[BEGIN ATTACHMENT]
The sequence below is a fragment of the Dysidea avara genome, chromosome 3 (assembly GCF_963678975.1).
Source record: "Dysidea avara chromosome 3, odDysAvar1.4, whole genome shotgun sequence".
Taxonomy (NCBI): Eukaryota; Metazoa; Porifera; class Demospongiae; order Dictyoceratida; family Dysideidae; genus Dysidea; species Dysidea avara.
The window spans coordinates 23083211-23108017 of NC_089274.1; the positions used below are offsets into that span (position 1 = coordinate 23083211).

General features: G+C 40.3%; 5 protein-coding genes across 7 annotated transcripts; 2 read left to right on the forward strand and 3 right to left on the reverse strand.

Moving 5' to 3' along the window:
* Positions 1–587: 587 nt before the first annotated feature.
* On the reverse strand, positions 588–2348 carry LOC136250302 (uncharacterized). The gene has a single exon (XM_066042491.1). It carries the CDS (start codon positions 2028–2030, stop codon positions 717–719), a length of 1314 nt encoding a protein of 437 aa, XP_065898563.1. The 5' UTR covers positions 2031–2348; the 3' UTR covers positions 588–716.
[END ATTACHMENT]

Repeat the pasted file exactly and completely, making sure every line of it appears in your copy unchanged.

The sequence below is a fragment of the Dysidea avara genome, chromosome 3 (assembly GCF_963678975.1).
Source record: "Dysidea avara chromosome 3, odDysAvar1.4, whole genome shotgun sequence".
Taxonomy (NCBI): Eukaryota; Metazoa; Porifera; class Demospongiae; order Dictyoceratida; family Dysideidae; genus Dysidea; species Dysidea avara.
The window spans coordinates 23083211-23108017 of NC_089274.1; the positions used below are offsets into that span (position 1 = coordinate 23083211).

General features: G+C 40.3%; 5 protein-coding genes across 7 annotated transcripts; 2 read left to right on the forward strand and 3 right to left on the reverse strand.

Moving 5' to 3' along the window:
* Positions 1–587: 587 nt before the first annotated feature.
* On the reverse strand, positions 588–2348 carry LOC136250302 (uncharacterized). The gene has a single exon (XM_066042491.1). It carries the CDS (start codon positions 2028–2030, stop codon positions 717–719), a length of 1314 nt encoding a protein of 437 aa, XP_065898563.1. The 5' UTR covers positions 2031–2348; the 3' UTR covers positions 588–716.